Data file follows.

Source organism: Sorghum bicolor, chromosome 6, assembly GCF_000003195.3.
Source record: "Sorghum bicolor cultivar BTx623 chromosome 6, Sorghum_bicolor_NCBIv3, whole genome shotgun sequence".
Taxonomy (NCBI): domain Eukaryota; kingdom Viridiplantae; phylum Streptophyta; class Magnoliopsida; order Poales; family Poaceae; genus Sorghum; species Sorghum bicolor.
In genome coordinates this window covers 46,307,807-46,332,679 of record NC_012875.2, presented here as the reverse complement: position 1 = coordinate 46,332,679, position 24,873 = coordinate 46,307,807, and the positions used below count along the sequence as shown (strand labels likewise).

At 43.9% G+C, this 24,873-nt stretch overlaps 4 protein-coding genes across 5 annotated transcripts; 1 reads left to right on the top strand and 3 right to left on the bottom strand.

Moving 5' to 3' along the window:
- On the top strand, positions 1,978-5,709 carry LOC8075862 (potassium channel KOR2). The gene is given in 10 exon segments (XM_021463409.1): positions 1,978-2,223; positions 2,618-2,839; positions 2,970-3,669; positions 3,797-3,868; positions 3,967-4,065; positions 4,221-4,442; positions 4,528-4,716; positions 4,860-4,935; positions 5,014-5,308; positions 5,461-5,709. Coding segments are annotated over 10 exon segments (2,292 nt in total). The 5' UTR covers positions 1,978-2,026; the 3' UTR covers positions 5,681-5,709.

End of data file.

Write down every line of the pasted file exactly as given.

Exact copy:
Source organism: Sorghum bicolor, chromosome 6, assembly GCF_000003195.3.
Source record: "Sorghum bicolor cultivar BTx623 chromosome 6, Sorghum_bicolor_NCBIv3, whole genome shotgun sequence".
Taxonomy (NCBI): domain Eukaryota; kingdom Viridiplantae; phylum Streptophyta; class Magnoliopsida; order Poales; family Poaceae; genus Sorghum; species Sorghum bicolor.
In genome coordinates this window covers 46,307,807-46,332,679 of record NC_012875.2, presented here as the reverse complement: position 1 = coordinate 46,332,679, position 24,873 = coordinate 46,307,807, and the positions used below count along the sequence as shown (strand labels likewise).

At 43.9% G+C, this 24,873-nt stretch overlaps 4 protein-coding genes across 5 annotated transcripts; 1 reads left to right on the top strand and 3 right to left on the bottom strand.

Moving 5' to 3' along the window:
- On the top strand, positions 1,978-5,709 carry LOC8075862 (potassium channel KOR2). The gene is given in 10 exon segments (XM_021463409.1): positions 1,978-2,223; positions 2,618-2,839; positions 2,970-3,669; positions 3,797-3,868; positions 3,967-4,065; positions 4,221-4,442; positions 4,528-4,716; positions 4,860-4,935; positions 5,014-5,308; positions 5,461-5,709. Coding segments are annotated over 10 exon segments (2,292 nt in total). The 5' UTR covers positions 1,978-2,026; the 3' UTR covers positions 5,681-5,709.